Suspension system on Offaly bus involved in fatal crash had ‘inherent design defect’

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The suspension system fitted to a school bus involved in a fatal crash had an “inherent” design defect, a court heard on Thursday.

The suspension system fitted to a school bus involved in a fatal crash had an “inherent” design defect, a court heard on Thursday.

By Declan Brennan

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The school bus went out of control on a bog road just outside Clara, Co Offaly on April 4, 2006 after the rear drive axle came off. School boy Michael White (15) died as a result of “catastrophic injuries” suffered during the crash.

It is alleged that a missing bolt and fractures in the rear suspension springs resulted in the axle separating from the bus.

David O’Reilly, acting on behalf of vehicle testing firm O’Reilly Commercials Ltd of Ballinalach, Mullingar, Co Westmeath has pleaded not guilty to four charges relating to failing to note or verify defects between August 5 and 6, 2005.

On day eleven of the trial at Dublin Circuit Criminal Court Garda Adrian Tucker told Diarmaid McGuinness SC, defending, that after the crash he sent out a notice to PSV inspectors about the potential defects in similar buses.

In the letter Gda Tucker said these buses should be checked as a matter of urgency.

He wrote that during the crash it appeared that the rear drive axle had become fully detached as a result of fatigue fractures that had developed in the main support members of the Air Ride suspension system.

He said that the original conversion in 1991 of the buses to incorporate the new suspension system was carried out to a very high standard but that the potential for the axle to detach was always present.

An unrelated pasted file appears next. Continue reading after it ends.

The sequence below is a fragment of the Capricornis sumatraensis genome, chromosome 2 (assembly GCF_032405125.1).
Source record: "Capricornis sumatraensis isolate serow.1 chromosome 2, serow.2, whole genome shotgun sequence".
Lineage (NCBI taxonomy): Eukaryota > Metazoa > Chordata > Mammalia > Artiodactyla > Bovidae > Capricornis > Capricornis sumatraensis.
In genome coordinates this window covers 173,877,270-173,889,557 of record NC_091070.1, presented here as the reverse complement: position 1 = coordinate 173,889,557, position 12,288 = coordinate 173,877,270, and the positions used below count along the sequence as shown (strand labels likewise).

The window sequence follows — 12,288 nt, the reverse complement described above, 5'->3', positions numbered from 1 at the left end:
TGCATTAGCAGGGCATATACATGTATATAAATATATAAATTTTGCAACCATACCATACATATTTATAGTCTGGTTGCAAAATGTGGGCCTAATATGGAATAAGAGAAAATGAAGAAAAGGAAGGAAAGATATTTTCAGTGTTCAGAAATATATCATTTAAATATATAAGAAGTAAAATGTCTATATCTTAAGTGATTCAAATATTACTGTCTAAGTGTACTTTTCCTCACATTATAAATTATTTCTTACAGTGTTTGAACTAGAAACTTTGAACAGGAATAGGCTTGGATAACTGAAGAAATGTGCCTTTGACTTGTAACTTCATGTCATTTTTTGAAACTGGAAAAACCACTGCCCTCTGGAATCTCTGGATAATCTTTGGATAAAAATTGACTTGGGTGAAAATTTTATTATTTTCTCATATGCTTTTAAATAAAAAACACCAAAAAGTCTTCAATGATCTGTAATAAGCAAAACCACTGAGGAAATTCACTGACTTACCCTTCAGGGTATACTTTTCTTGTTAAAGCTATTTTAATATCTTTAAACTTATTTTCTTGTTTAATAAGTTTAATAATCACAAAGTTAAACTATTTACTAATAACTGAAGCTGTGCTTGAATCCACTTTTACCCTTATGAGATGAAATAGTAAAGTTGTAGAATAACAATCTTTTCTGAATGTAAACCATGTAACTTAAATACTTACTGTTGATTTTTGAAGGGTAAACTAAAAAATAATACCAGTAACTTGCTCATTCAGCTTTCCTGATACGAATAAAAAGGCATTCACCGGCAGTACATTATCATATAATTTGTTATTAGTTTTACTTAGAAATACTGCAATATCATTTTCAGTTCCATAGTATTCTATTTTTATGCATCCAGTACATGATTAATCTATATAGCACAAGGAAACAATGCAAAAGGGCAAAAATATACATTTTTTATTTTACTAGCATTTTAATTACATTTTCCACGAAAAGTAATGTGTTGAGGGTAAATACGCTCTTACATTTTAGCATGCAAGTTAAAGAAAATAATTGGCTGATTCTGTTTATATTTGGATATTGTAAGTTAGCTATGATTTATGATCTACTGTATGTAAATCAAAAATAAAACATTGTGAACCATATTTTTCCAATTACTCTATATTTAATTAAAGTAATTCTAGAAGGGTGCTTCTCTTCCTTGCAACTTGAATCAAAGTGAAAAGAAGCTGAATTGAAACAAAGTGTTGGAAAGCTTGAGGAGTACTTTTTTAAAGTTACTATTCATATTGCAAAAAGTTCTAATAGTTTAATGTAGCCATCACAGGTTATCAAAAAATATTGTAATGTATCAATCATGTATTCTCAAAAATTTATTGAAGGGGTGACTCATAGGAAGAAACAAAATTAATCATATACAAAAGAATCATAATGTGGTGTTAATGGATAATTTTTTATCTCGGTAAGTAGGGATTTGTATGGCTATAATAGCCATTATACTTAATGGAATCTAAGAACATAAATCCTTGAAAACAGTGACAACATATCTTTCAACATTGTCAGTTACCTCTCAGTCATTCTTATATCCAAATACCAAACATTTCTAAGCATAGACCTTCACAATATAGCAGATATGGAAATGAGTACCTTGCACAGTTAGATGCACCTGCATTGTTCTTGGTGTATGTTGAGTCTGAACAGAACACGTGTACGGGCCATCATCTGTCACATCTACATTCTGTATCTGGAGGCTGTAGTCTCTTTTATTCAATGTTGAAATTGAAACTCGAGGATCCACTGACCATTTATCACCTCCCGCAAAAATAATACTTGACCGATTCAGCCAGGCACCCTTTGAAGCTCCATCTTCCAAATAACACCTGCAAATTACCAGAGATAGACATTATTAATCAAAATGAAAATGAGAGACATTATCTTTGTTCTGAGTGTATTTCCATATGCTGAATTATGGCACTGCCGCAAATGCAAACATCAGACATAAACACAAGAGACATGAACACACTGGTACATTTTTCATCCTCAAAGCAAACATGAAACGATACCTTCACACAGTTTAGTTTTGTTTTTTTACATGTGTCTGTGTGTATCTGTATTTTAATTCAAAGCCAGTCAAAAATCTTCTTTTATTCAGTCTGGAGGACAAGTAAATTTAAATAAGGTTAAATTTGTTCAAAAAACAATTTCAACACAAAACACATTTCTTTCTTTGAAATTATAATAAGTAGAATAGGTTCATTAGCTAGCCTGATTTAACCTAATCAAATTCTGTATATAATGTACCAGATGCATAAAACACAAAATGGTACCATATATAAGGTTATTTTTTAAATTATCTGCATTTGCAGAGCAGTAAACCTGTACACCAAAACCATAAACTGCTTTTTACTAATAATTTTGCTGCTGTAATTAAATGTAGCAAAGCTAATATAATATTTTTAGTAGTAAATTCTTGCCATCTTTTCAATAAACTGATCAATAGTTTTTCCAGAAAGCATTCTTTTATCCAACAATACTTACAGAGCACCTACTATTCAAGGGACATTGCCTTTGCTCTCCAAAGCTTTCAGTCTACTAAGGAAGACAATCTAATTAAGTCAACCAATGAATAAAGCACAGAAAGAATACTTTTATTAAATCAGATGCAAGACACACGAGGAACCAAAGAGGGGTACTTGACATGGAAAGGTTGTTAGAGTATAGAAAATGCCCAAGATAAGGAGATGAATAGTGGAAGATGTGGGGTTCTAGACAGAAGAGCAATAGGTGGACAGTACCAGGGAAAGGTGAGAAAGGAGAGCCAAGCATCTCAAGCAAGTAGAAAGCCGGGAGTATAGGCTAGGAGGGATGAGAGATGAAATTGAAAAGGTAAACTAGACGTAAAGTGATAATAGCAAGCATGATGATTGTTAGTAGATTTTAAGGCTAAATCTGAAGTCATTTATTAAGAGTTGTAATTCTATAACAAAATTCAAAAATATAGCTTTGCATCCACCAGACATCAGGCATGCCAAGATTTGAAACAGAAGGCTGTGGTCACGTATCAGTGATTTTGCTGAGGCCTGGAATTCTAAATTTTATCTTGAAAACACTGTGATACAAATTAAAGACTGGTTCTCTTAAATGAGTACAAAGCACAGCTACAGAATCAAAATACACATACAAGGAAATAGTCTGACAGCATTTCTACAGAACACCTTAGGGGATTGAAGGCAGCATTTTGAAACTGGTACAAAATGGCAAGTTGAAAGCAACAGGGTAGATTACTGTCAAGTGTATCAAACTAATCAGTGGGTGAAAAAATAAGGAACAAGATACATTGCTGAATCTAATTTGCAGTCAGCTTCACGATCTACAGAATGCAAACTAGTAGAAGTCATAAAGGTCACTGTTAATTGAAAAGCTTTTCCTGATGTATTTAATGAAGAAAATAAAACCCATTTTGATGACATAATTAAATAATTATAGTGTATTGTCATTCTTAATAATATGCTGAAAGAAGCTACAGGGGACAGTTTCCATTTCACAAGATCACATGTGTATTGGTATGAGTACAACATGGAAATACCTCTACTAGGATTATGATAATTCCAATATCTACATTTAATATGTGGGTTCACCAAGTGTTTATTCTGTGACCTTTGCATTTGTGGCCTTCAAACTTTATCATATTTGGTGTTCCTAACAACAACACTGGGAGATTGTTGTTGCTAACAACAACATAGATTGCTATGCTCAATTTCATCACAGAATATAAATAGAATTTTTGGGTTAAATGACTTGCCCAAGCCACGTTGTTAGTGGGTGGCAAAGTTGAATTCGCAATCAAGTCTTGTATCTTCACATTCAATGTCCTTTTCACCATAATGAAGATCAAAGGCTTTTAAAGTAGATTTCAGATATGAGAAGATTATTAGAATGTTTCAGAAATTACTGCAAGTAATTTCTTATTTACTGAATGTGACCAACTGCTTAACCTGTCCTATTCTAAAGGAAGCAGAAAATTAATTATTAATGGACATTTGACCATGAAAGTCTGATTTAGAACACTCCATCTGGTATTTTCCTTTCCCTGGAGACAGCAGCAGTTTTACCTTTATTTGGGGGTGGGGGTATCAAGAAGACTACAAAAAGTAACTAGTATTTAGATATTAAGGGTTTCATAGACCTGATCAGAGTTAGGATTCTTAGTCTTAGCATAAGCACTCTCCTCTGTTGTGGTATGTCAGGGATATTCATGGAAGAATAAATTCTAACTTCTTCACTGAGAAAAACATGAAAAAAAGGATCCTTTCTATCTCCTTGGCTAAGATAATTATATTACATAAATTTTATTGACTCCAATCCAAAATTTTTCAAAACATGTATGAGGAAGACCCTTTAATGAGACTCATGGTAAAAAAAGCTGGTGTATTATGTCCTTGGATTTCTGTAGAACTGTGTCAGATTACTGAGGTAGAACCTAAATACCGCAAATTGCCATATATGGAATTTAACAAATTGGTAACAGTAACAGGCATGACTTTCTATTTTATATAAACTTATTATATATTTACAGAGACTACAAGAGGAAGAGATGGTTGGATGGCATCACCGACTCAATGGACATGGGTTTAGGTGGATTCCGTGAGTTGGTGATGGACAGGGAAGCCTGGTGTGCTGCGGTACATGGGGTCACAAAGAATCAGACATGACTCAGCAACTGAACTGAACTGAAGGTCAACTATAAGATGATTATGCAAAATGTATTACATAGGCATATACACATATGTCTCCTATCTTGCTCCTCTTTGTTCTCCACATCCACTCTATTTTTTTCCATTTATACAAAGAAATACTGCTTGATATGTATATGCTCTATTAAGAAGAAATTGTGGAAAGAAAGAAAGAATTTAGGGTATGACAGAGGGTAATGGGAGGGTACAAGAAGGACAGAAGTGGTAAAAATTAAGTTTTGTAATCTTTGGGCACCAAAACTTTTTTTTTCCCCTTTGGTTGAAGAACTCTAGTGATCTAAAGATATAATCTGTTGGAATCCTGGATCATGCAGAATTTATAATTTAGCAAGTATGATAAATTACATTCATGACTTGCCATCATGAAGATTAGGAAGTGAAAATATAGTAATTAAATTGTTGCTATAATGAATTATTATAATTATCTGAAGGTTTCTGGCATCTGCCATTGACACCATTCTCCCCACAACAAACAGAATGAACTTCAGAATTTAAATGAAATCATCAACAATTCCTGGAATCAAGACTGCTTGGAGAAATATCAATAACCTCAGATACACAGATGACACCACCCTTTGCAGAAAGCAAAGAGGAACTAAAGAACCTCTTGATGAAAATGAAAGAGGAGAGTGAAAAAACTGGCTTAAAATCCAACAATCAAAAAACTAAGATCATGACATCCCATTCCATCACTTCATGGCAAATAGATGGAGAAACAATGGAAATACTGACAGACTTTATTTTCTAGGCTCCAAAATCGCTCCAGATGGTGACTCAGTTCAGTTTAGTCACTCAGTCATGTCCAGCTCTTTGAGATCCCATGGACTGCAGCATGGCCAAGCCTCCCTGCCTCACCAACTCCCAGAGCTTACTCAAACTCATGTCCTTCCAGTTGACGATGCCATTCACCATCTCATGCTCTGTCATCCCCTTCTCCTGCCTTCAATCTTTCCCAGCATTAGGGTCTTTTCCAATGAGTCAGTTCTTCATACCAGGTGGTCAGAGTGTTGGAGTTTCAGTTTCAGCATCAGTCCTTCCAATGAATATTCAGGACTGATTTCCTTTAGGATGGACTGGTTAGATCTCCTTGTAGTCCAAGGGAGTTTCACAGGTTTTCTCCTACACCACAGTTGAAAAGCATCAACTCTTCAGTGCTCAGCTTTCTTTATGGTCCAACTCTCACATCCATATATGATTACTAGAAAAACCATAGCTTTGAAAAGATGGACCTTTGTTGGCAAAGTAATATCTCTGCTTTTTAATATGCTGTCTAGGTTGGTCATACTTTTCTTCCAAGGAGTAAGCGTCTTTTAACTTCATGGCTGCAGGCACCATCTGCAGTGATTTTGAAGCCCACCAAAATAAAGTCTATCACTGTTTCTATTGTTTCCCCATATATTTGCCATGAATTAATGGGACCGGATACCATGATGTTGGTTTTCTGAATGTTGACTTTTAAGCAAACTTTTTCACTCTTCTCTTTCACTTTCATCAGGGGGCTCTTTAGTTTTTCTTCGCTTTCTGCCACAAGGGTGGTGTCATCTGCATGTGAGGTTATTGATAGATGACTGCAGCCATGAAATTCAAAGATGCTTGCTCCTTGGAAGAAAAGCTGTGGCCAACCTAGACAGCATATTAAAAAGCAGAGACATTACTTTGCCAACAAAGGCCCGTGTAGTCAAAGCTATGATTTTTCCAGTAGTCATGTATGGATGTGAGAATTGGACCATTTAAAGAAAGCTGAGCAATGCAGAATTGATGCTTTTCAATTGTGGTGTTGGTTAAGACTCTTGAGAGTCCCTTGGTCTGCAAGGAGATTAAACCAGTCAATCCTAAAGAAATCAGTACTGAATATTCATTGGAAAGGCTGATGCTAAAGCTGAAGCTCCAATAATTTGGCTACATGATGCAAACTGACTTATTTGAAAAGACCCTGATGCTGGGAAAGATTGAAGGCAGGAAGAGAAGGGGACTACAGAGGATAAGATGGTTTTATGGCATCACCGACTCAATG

He told counsel: “There certainly seemed to be an inherent defect in the design. There was an inherent potential for failure in this design.”

He said that he would certainly have concerns as a tester if he came across a vehicle with a modified suspension system.

Garda Tucker told Caroline Biggs SC, prosecuting, that such a modification could be a cause of potential danger, saying: “Any modification to a suspension system would raise serious concern”.

He said that regular maintenance and inspection of such a system is “critical”.

He agreed with defence counsel that the 1991 fitting of the Air Ride suspension system by Scottish firm Alexander to the fleet of Mercedes buses was no “back street modification”.

He told counsel that he wasn’t aware if the UK authorities were notified of the modification.

Garda Tucker agreed that it would be hard not to notice that a bolt was missing from the suspension system during an authorised test.

He told Ms Biggs that the testimony of school children who said they heard rattling and banging from the bus was consistent with metal surfaces slapping together as a result of a missing bolt.

The trial continues before Judge Margaret Heneghan and a jury of ten men and two women.